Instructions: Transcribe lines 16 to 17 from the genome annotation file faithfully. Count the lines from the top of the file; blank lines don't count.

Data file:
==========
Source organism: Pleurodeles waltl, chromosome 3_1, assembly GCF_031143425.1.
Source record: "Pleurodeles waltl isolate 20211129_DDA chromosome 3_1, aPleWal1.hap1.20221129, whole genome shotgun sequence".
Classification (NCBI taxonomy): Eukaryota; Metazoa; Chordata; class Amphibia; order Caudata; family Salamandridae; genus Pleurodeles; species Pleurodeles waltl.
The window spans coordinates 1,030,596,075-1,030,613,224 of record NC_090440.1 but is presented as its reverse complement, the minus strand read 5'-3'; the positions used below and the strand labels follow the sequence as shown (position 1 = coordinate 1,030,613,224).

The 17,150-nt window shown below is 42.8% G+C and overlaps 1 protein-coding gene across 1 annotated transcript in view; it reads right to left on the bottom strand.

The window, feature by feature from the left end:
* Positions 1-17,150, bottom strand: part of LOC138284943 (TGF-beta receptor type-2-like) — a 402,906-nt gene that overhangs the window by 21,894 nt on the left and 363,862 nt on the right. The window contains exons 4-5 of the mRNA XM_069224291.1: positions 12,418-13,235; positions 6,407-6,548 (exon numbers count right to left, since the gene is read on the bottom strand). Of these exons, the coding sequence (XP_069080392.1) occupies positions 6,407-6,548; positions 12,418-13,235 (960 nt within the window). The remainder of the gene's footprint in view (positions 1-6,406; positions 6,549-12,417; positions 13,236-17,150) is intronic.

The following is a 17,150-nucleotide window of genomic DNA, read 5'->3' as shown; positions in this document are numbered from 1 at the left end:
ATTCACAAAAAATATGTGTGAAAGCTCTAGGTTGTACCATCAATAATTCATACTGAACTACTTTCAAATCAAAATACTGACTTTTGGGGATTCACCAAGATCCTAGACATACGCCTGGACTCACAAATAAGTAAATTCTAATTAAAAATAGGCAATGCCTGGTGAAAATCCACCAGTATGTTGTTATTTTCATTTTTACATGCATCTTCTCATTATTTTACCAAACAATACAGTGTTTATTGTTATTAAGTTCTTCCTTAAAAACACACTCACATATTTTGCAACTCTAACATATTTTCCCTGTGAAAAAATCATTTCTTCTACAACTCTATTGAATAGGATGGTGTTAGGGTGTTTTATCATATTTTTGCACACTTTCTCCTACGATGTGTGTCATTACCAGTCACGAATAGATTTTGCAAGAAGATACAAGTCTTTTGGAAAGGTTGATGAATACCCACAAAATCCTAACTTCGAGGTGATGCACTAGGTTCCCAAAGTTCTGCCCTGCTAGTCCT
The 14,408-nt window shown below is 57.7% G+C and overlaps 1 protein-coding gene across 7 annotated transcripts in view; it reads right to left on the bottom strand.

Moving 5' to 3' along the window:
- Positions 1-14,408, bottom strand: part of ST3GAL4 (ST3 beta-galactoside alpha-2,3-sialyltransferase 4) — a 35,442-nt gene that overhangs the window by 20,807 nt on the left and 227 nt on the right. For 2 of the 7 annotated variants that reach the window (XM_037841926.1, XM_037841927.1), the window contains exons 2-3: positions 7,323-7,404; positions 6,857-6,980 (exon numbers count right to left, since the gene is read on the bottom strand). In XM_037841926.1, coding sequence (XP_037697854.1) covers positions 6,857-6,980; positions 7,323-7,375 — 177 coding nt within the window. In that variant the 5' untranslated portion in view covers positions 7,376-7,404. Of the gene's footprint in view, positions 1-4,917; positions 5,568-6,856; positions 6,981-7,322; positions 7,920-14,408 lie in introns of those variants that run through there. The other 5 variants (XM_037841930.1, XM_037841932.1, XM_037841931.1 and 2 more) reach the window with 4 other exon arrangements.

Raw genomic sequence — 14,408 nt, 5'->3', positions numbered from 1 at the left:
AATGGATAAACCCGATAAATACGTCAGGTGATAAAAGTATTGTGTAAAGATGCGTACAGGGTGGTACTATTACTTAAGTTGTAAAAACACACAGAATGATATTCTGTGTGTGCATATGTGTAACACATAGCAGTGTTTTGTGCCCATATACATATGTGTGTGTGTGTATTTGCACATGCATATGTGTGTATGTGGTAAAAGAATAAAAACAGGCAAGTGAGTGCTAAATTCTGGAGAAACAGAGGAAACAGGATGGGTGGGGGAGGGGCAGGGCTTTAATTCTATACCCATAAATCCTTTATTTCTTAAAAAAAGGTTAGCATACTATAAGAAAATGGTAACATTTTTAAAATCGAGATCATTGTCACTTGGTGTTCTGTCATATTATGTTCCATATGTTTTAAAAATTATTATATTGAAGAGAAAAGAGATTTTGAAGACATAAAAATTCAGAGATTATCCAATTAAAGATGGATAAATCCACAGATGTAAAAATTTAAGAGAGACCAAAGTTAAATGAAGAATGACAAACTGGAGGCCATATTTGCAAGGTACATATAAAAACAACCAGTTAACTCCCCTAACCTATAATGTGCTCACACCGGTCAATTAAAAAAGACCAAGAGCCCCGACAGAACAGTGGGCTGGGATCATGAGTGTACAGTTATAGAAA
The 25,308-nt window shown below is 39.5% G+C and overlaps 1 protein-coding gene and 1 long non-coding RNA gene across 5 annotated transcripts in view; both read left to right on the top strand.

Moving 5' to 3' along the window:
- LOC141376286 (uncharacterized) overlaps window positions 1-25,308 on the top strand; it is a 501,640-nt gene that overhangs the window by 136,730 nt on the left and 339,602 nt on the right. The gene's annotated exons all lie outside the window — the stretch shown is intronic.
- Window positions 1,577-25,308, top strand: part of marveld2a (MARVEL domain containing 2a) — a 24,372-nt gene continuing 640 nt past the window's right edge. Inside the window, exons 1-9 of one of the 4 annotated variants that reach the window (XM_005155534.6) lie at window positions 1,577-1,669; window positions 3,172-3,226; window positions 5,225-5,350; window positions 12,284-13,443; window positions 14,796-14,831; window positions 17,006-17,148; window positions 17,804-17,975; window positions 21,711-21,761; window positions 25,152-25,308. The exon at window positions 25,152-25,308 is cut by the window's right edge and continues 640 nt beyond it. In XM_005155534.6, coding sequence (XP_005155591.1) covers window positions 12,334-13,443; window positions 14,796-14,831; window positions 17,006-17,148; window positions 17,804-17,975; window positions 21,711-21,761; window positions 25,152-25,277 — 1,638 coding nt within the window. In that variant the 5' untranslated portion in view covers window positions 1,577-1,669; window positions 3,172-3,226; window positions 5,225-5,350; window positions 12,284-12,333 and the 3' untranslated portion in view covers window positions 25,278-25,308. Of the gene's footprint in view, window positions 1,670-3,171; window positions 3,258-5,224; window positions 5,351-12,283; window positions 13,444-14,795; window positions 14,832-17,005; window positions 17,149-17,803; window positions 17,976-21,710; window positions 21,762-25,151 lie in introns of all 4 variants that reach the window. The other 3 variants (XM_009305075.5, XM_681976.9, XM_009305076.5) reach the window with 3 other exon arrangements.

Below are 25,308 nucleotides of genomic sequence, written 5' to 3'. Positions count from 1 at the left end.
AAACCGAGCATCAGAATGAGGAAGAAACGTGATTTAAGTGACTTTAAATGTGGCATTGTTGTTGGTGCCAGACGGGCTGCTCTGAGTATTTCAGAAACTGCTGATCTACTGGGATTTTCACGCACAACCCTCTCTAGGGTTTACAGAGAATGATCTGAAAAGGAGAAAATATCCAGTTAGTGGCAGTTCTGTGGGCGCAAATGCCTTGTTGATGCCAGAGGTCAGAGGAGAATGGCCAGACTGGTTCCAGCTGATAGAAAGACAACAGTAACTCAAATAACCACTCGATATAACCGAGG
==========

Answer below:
Moving 5' to 3' along the window:
- LOC141376286 (uncharacterized) overlaps window positions 1-25,308 on the top strand; it is a 501,640-nt gene that overhangs the window by 136,730 nt on the left and 339,602 nt on the right. The gene's annotated exons all lie outside the window — the stretch shown is intronic.